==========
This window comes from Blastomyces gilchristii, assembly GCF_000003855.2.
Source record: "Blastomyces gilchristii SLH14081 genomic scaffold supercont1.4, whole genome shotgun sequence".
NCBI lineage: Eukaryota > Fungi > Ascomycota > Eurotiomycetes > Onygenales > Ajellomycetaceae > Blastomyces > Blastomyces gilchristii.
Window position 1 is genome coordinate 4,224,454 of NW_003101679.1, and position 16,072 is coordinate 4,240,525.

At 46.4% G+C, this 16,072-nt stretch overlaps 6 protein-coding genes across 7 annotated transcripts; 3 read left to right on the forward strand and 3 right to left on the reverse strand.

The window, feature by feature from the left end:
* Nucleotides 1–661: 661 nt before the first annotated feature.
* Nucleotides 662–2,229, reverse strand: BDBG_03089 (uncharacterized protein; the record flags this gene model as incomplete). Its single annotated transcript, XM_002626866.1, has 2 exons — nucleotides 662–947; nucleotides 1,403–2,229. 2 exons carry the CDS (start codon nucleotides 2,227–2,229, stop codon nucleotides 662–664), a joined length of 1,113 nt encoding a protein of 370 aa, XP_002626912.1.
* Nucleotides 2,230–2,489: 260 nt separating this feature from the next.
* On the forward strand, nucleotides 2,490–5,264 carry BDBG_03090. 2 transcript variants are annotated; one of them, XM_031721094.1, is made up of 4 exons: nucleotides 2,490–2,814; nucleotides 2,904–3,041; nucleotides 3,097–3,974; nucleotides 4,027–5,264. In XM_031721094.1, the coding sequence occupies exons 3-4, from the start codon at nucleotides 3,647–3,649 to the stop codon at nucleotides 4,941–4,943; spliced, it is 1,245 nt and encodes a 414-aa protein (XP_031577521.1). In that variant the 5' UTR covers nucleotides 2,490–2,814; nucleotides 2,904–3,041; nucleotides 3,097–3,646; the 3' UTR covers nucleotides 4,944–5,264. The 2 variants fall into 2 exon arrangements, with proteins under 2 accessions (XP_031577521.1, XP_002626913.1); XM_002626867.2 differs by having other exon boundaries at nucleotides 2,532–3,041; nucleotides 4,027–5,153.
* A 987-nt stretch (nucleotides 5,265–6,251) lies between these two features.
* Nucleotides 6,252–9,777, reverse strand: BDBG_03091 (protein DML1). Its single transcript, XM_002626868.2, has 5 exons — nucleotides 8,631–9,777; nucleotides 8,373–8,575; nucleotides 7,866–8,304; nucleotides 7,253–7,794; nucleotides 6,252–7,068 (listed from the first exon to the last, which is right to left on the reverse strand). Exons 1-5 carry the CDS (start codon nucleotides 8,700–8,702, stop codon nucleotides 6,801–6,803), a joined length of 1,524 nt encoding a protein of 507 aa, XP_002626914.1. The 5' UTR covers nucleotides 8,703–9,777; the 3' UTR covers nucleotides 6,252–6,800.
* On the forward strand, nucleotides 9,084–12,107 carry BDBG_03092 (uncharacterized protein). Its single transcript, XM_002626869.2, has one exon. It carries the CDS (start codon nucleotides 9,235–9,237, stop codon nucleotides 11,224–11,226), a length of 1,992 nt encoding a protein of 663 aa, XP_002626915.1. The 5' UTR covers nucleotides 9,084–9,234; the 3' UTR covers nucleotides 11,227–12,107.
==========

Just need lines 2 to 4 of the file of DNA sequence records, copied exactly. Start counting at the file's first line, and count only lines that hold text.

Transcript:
Source record: "Blastomyces gilchristii SLH14081 genomic scaffold supercont1.4, whole genome shotgun sequence".
NCBI lineage: Eukaryota > Fungi > Ascomycota > Eurotiomycetes > Onygenales > Ajellomycetaceae > Blastomyces > Blastomyces gilchristii.
Window position 1 is genome coordinate 4,224,454 of NW_003101679.1, and position 16,072 is coordinate 4,240,525.